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Efficiency, Distortions and Factor Utilization during the Interwar Period

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  • Alex Klein
  • Keisuke Otsu

    ()

Abstract

In this paper, we analyze the International Great Depression in the US and Western Europe using the business cycle accounting method a la Chari, Kehoe and McGrattan (CKM 2007). We extend the business cycle accounting model by incorporating endogenous factor utilization which turns out to be an important transmission mechanism of the disturbances in the economy. Our main findings are that in the US labor wedges account for roughly half of the drop in output while efficiency and investment wedges each account for a quarter of it during the 1929-1933 period while in Western Europe labor wedges account for more than one-third of the output drop and efficiency, government and investment wedges are responsible for the remaining during the 1929-1932 period. Our findings are consistent with several strands of existing descriptive and empirical literature on the International Great Depression.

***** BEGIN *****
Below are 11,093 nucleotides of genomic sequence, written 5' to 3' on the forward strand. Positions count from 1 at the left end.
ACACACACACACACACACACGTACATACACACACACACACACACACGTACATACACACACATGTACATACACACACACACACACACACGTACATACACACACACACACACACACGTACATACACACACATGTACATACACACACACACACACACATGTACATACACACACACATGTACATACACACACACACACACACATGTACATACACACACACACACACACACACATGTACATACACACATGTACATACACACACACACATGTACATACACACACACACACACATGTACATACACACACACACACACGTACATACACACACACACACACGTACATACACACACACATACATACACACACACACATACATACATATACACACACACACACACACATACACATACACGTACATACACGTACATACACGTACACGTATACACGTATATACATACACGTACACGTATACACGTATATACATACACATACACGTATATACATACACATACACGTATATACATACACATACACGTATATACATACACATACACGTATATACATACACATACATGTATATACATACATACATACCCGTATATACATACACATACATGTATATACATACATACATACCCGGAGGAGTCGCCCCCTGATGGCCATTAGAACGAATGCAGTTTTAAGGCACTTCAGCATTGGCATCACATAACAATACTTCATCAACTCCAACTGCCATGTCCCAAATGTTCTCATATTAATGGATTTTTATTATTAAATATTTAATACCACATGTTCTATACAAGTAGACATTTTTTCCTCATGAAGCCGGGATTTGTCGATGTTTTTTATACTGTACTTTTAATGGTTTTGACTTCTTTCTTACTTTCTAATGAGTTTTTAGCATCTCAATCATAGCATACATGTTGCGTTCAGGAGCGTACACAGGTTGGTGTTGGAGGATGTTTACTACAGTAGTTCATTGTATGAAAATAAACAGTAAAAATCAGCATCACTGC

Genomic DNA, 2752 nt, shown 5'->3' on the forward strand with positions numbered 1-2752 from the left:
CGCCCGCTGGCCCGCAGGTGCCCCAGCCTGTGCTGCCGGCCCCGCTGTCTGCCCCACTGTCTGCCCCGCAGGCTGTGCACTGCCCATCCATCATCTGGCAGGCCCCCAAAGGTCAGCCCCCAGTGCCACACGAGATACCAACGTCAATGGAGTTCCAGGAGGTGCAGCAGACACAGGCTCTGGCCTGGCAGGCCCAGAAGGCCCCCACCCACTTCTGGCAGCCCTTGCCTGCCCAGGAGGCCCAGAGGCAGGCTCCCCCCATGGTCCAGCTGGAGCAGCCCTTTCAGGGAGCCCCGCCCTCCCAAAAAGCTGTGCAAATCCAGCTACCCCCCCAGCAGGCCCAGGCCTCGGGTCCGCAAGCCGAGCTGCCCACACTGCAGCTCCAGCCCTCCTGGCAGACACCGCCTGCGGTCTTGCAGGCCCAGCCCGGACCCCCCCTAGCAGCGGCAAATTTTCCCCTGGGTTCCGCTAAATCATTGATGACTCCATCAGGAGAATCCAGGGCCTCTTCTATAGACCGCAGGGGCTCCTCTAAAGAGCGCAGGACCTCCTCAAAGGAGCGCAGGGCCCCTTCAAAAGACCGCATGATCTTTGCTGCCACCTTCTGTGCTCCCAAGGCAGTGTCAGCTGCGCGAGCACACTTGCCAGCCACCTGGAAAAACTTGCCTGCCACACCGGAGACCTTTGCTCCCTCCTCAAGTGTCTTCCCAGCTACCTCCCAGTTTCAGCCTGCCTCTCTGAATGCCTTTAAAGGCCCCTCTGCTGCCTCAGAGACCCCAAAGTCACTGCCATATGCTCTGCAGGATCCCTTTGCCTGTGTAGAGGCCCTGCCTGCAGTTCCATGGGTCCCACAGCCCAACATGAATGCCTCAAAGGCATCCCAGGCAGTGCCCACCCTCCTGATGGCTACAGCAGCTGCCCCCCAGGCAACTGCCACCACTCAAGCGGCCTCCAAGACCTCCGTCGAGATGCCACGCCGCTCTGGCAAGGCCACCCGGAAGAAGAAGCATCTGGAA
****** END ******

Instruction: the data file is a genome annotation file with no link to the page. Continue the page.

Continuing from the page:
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Bibliographic Info

Paper provided by Department of Economics, University of Kent in its series Studies in Economics with number 1317.

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Date of creation: Sep 2013
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Handle: RePEc:ukc:ukcedp:1317

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Postal: Department of Economics, University of Kent at Canterbury, Canterbury, Kent, CT2 7NP
Phone: +44 (0)1227 764000
Fax: +44 (0)1227 827850
Web page: http://www.ukc.ac.uk/economics/

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Keywords: International Great Depression; Business Cycle Accounting; Efficiency; Market Distortions;

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